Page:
Greece pulled back on budget concessions to its creditors in new proposals Tuesday, as German Finance Minister Wolfgang Schaeuble said it would be ?daft? to accept blame for Prime Minister Alexis Tsipras?s predicament.
The latest proposals fall short of the budget targets that Tsipras agreed on in a June 3 meeting with European Commission President Jean-Claude Juncker, an EU official said. Greece didn?t dispute those targets in any of its subsequent meetings with creditor institutions last week, according to the official.
As a result, Greece is sliding backward in its negotiations as it enters the last weeks of its bailout deal. On June 30, Greece?s financial safety net is set to expire, putting any remaining funds off limits unless Tsipras can reach a deal with creditors before then.
The European Commission pledged to review Greece?s new plans with ?care and diligence,? neither rejecting the new plans nor committing to further meetings. Greek officials are targeting an encounter between their prime minister, Germany?s Angela Merkel and French President Francois Hollande at a summit in Brussels on Wednesday as the next step toward accessing aid.
A spokesman for Hollande said the French leader is open to a meeting with Tsipras but nothing has so far been scheduled. The French government is aiming to wrap up negotiations over aid for Greece by the end of this week.
Dutch Finance Minister Jeroen Dijsselbloem, who leads euro-area finance ministers, said experts are examining the new plan ?to see whether that?s substantial enough to come closer to a solution,? he said in a Dutch television interview.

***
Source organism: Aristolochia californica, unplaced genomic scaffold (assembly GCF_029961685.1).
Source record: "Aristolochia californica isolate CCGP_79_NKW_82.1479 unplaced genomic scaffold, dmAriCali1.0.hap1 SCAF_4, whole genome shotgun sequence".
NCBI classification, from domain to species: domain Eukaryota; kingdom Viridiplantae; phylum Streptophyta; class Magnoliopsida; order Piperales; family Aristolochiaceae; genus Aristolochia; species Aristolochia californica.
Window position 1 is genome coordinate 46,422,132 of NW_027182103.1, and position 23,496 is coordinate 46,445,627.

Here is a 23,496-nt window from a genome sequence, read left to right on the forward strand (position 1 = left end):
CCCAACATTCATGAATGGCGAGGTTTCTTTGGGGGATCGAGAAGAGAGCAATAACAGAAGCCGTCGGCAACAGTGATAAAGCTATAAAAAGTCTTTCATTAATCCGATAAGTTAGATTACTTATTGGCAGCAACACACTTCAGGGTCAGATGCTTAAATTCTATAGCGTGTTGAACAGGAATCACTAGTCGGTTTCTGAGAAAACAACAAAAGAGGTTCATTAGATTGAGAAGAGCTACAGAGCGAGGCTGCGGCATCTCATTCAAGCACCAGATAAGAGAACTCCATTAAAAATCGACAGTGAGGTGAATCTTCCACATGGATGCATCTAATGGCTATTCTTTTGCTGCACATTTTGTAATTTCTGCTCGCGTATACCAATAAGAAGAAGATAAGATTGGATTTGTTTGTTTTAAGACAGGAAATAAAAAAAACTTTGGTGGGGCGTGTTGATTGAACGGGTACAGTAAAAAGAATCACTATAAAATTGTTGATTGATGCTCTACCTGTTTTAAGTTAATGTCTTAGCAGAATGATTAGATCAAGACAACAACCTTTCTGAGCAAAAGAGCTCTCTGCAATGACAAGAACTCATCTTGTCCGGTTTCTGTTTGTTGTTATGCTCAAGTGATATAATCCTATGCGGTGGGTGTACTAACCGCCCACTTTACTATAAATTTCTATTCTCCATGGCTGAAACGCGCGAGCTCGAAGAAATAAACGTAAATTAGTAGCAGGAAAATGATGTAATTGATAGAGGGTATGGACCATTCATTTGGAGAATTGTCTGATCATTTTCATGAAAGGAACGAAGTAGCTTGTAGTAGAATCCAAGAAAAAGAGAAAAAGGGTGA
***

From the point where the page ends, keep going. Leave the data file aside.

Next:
End of the Line
Almost four months after Tsipras agreed an extension of Greece?s rescue agreement, the standoff between creditors and the anti-austerity coalition led by Tsipra?s party, Syriza, risks leaving Europe?s most-indebted state unable to meet debt payments. Greece has used a series of maneuvers to stay afloat yet may be reaching the end of the line unless it accepts creditors? conditions.
Greece gave creditors new proposals to supplement last week?s plans, address budget concerns and offer a proposal on debt sustainability, a Greek official said Tuesday. The plans went to European Economic Affairs Commissioner Pierre Moscovici, who met with Greek negotiators Monday in Brussels.
The Greek proposals consist of two three-page documents, one international official familiar with the matter said, asking not to be named, as he is not authorized to speak publicly on the matter. They include a Greek request for funds from the European Stability Mechanism to repay about 6.7 billion euros of bonds held by the European Central Bank that come due in July and August.
Under the latest Greek plan, Tsipras wants access to bailout funds left in the European Financial Stability Facility and for the country?s banks to be allowed to buy more of the state?s short-term debt, an international official said. The official described the revised Greek plan as a vague rehash of earlier proposals and said it is still not considered credible.
Euro-area authorities said talks with Greece would continue, while leaving options open for what meetings would take place and at what level.
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